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Women and Migration: Exploring the Data

Kathleen Beegle's picture
In observance of the International Migrants Day, Dec 18 

International Migrants Day is a call to disseminate information on international migration and look toward further understanding its intersection with economic growth and socioeconomic wellbeing. Here we draw on data from the World Bank Gender Data Portal to highlight four big facts about women AND international migration.

International Women’s Day: How Do Female Migrants Contribute to their Home Countries’ Development?

Sanket Mohapatra's picture

The New York Times recently featured an article on the contribution of female migrants to their families and to their countries of origin and destination. According to the Times, “Eleven years into the 21st century, women migrants have become a formidable force for development — and for the rise of women in developed countries whose careers depend on affordable child care.” Remittances sent by female migrants “…appear to be more frequent, regular and reliable even in times of crisis.”

Female migrants account for about half of an estimated 215 million international migrants in 2010 (UNPD). The share of women in skilled occupations has increased in OECD countries. However, there are very few rigorous studies that specifically consider the role of gender in migration. A few available studies suggest that female migrants typically send money for – and female recipients spend remittances on – human capital investments such as food, education and healthcare of family members (see evidence for Ghana).

Are migration motives and remittances behavior different for women?

Sonia Plaza's picture

Migration is a strategy followed by women when they face poverty or when they widowed or divorced. In India, women mainly migrate because they get married. In other countries women migrate to get better job opportunities, for education purposes or for family reunification. For example in Lesotho, since divorced women or widowers do not count with the income of a male migrant wage-earner, they are the ones who have to support their families.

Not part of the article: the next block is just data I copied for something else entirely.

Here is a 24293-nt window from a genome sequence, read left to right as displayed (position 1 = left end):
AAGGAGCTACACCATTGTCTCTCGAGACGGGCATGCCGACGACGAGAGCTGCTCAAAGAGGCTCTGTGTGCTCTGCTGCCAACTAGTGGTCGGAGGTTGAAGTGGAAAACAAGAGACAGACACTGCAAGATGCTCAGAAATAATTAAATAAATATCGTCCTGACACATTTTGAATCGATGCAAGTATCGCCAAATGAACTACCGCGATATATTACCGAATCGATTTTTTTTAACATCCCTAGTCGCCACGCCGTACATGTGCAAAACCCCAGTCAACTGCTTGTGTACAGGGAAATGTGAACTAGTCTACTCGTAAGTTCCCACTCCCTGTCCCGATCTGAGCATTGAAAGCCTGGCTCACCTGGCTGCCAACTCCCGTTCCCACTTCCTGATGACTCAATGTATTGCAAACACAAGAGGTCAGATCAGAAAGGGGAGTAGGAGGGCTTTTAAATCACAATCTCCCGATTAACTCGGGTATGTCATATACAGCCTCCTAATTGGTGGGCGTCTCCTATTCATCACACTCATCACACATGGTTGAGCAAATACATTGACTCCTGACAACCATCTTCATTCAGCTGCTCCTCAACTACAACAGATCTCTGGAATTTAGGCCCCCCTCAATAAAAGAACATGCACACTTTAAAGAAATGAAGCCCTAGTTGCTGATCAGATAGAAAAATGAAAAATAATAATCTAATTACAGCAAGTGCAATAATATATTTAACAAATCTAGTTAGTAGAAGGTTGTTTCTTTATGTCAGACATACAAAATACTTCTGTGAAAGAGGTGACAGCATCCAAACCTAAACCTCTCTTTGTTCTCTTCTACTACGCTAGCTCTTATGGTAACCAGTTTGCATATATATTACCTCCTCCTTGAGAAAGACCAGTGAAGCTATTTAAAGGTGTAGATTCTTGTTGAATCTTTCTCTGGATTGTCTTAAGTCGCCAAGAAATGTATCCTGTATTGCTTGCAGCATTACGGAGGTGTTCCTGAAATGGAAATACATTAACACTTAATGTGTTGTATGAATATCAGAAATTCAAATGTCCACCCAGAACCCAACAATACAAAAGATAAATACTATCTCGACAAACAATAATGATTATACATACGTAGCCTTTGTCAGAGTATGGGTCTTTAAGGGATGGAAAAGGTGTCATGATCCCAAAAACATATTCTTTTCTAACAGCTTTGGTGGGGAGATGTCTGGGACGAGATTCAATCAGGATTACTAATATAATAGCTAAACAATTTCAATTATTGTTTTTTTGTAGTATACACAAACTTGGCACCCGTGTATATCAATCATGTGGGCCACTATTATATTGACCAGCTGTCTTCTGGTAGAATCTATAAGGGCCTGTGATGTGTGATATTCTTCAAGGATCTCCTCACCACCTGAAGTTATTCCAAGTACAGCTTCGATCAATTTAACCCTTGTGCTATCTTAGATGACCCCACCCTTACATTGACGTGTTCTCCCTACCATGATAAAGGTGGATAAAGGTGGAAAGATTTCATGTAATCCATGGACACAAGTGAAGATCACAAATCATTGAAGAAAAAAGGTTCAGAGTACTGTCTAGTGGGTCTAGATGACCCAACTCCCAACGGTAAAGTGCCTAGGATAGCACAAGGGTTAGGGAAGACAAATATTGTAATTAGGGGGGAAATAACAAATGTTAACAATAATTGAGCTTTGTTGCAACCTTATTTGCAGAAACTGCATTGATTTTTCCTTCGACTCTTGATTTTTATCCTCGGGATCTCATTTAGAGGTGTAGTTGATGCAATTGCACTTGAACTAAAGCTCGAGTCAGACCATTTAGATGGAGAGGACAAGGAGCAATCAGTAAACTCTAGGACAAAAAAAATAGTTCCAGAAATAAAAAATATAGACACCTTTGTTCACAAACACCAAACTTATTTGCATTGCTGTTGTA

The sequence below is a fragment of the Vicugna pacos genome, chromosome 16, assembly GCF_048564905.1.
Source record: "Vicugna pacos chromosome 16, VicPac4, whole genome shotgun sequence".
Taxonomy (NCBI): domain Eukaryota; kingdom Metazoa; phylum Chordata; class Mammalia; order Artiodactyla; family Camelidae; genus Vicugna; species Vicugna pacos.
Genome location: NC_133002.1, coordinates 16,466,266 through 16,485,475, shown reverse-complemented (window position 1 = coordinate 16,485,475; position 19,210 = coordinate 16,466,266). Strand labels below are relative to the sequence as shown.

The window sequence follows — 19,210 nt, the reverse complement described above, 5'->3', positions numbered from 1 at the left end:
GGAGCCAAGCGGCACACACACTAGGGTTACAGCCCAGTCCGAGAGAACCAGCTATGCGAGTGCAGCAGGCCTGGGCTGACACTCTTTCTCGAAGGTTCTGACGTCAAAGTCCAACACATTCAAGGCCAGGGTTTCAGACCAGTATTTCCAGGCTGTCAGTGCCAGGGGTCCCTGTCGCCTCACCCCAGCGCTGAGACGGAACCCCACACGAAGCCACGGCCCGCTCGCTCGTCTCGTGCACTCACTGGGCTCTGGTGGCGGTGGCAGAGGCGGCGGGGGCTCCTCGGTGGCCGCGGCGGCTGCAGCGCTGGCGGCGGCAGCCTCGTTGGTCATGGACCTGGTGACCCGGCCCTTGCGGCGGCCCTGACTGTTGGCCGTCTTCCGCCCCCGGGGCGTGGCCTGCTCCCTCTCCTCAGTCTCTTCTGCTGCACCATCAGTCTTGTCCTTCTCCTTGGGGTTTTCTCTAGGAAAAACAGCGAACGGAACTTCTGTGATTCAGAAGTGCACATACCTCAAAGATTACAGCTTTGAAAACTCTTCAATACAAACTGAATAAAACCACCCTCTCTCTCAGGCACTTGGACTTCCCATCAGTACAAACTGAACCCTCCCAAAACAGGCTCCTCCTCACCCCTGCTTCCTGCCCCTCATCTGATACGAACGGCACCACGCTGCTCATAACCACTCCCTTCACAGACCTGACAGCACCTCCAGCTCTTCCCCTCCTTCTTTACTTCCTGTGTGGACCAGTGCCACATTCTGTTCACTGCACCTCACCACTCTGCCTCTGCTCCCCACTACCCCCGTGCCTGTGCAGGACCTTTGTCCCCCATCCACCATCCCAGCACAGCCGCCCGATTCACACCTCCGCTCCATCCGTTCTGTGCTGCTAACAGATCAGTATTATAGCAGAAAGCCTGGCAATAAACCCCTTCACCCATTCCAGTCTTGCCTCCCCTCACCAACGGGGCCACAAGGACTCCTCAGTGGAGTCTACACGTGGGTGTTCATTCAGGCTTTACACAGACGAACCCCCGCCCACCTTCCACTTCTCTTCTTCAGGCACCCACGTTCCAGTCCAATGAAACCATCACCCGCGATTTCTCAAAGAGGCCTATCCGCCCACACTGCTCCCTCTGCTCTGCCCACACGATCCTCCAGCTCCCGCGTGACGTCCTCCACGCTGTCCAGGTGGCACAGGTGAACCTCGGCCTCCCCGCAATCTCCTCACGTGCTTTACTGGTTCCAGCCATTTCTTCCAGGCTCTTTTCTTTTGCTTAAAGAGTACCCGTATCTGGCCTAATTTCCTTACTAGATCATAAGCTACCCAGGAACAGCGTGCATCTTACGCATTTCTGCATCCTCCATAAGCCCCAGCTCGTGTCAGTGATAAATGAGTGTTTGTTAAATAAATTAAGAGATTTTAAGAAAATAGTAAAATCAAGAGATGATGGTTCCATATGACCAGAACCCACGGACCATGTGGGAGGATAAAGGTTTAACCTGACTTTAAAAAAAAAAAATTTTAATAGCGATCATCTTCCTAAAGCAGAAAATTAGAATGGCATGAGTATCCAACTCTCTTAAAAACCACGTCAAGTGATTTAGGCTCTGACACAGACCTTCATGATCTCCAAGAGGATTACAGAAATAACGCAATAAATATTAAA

Case study evidence of migrants’ labor market performance in receiving countries shows that most immigrants from developing countries, regardless of their destination, suffer an earnings penalty and higher inactivity levels and unemployment rates than nationals. In Europe, unemployment rates for immigrants originating from developing countries are uniformly higher than those from more developed economies. This gap is more pronounced for women than men across all skill levels (Page and Plaza, 2006). The situation is not different for immigrants in South Africa. The majority of female workers from Lesotho work in low-paying jobs since they have an irregular migration status. However, they get more money compared to what they get in Lesotho for the same work  that they do in South Africa. The majority of women from Lesotho work as domestic workers, followed by agricultural jobs and in the informal sector (Crush, Dodson, Gay and Leduka, 2010).

International migration by men affects labor market participation by women at home

Gero Carletto's picture

While the beneficial impacts of migration and remittances on social welfare have been well documented, we know very little about the effects of migration--mostly by men-- on the local labor market behavior of women. To help address this gap, Mariapia Mendola (of the University of Milan) and I explored the gender aspects of migration and economic development in Albania over the past fifteen years. We decided to examine Albania during this period in greater detail because economic hardship during transition fostered massive migrant outflows, mostly to neighboring Greece and Italy. Also, male migration is an ordinary and widespread phenomenon in Albania.

Using unusually detailed international migration histories from the 2005 Albania Living Standards Measurement Survey, we found that Albanian households with family members (mostly sons and daughters) living abroad are less likely to have women in paid employment. However, male spouses with past migration experience exert a positive influence on female self-employment. The same effect is not seen for men when women migrate. Our findings suggest that over time, male-dominated, shorter-term migration may increase the income-earning opportunities for women at home.

Our working paper based on this research was published last month in the World Bank's Policy Research Working Paper series.

International Migrants Day: the role of women

Sonia Plaza's picture

On this International Migrants Day, I would like to focus on female migrants and labor migration policies that affect them.

I took a one day field trip to Arlington, Virginia last summer to observe how international migrant women contribute to development in their home countries, particularly through remittances and tapping the skills of diaspora communities.